Supported by IFC, Rede d’Or is offering specialized care and advanced medical technology to underserved areas of Brazil. © Rede d’Or
When illness forced thirty-four-year-old Fabiana Ebani—a Brazilian nurse, wife, and mother—to quit her job, she sought answers from all the doctors she knew. But her diagnosis of severe cardiomyopathy, a form of heart disease, was only the beginning of her medical ordeal.
Ebani needed a heart transplant to survive. So in March 2016, she traveled 200 kilometers from her home in Macaé to Rio de Janeiro to be hospitalized at CopaStar. No heart was immediately available, and her condition deteriorated; at one point, she suffered six heart attacks in a 24-hour period. To keep her alive, CopaStar’s medical team connected her to an artificial heart for 53 days. The prolonged use of this technology, and the care of the hospital’s highly trained specialists, helped Elbani survive until her eventual—successful—heart transplant.
At that time, CopaStar was a relatively new facility—and the only local hospital in the state that could address complex medical conditions. A husband and wife (both medical doctors) founded Rede d’Or, the hospital’s holding company, 41 years ago, specifically to provide advanced care administered by highly qualified professionals in areas traditionally lacking good hospitals. Now, Rede d’Or is a network of hospitals and the largest independent operator of hospitals in Brazil, with 37 hospitals and 5,200 operational beds.
Since 2010, IFC has provided Rede d’Or with over $500 million of financing—including $285 million mobilized from other investors—so it could add hospital beds and expand the network, with an eye toward providing specialized care and advanced medical technology to underserved areas. The company continues to expand to better serve the needs of Brazilians.
Brazil’s health-care system faces challenges. There is a persistent deficit in hospital beds nationwide, and quality can be poor. Although universal health care exists, the public sector does not have the financial resources to provide high-quality services for a population of nearly 210 million people. With a rapidly aging population and rising instances of non-communicable diseases, the demand for hospital services continues to grow. But a lack of scale makes it difficult for many hospitals to control costs—and limits investment opportunities.
Rede d’Or’s approach to expanding its network targets this problem. In addition to opening new hospitals, the company acquires struggling hospitals, preventing them from shutting down. Rede d’Or invests in them and reorganizes them into better-managed, more sustainable care providers that can benefit from the purchasing power of the overall group.
Rede d’Or also works with insurance companies to control the growing cost of health care. This gives access to quality hospital services to a broader segment of the Brazilian society, including lower-income workers who previously didn’t have widespread access to health coverage.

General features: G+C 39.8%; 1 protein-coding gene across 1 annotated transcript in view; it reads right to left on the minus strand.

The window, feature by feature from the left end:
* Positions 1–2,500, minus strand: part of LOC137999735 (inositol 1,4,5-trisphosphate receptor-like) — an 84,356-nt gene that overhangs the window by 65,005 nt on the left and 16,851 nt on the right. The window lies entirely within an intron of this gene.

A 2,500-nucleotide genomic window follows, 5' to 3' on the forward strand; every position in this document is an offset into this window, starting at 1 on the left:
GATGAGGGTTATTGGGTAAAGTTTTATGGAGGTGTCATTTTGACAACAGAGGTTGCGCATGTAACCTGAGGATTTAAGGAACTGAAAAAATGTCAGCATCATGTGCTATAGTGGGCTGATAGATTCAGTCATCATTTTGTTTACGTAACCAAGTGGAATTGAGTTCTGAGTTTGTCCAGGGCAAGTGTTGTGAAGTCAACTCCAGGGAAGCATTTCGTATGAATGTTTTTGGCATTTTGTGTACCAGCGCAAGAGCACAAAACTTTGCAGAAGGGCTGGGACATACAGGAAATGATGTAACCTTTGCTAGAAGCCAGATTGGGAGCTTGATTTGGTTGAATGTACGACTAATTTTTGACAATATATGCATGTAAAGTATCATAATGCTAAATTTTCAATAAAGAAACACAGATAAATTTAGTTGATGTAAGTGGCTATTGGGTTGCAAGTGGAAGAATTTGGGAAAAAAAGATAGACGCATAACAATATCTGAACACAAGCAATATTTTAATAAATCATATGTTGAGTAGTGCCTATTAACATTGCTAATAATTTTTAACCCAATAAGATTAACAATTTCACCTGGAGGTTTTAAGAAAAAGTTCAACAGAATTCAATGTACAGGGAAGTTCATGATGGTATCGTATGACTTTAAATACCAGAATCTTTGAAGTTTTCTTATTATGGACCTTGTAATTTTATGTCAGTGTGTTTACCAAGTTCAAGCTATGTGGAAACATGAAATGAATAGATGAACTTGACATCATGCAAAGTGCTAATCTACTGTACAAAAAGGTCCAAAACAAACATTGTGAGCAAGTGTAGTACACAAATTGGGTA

The availability of health insurance has boosted patient volumes. For example, in 2016 Rede d’Or’s emergency rooms attended to 3.35 million people and one hospital alone saw nearly 300,000 patients. Quality has not been compromised with growth: five hospitals are certified by the Joint Commission International (JCI), and 25 hospitals are certified either by Canadian or Brazilian organizations.
Research opportunities for its fast-growing cadre of medical professionals help the Rede d’Or network attract top physicians, who can pursue this path through Rede d’Or’s Institute for Research and Education D’Or. The Institute has received international attention for groundbreaking research discovering the link between Zika virus and microcephaly. Opportunities for further breakthroughs and training of top professionals will continue when the Institute opens a School of Medicine in 2019.
On the corporate side, Rede d’Or continues to expand. As of October 2017, it had acquired a total of 27 hospitals and introduced 10 greenfield hospitals, which have high- and medium-complexity capabilities. In addition, it has 35 oncology clinics. By 2021, Rede d’Or plans to add 20 more hospitals, offering over 3,000 new beds.
IFC’s role in Rede d’Or’s growth is not limited to loans. IFC acts as a sounding board for strategies, and our experience and expertise in health-care markets around the world plays a role in corporate decision-making.
Fabiana Ebani, who received the heart transplant at the Rede d’Or’s CopaStar, is relieved to no longer be one of the hospital’s challenging cases. After her surgery, she spent three days in the Intensive Care Unit. Later, she began rehabilitation with the hospital’s physiotherapy and other specialist units, which coordinated their efforts to focus on her recovery. Their teamwork helped her regain her strength.
“I was given the best assistance, not only in quality but also in the warmth of care from the medical team,” she says.
Learn more about Rede d’Or in the report Creating the Largest Hospital Network in Brazil.
To read more about IFC’s work in health care, visit www.ifc.org/health
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Published in February 2018.
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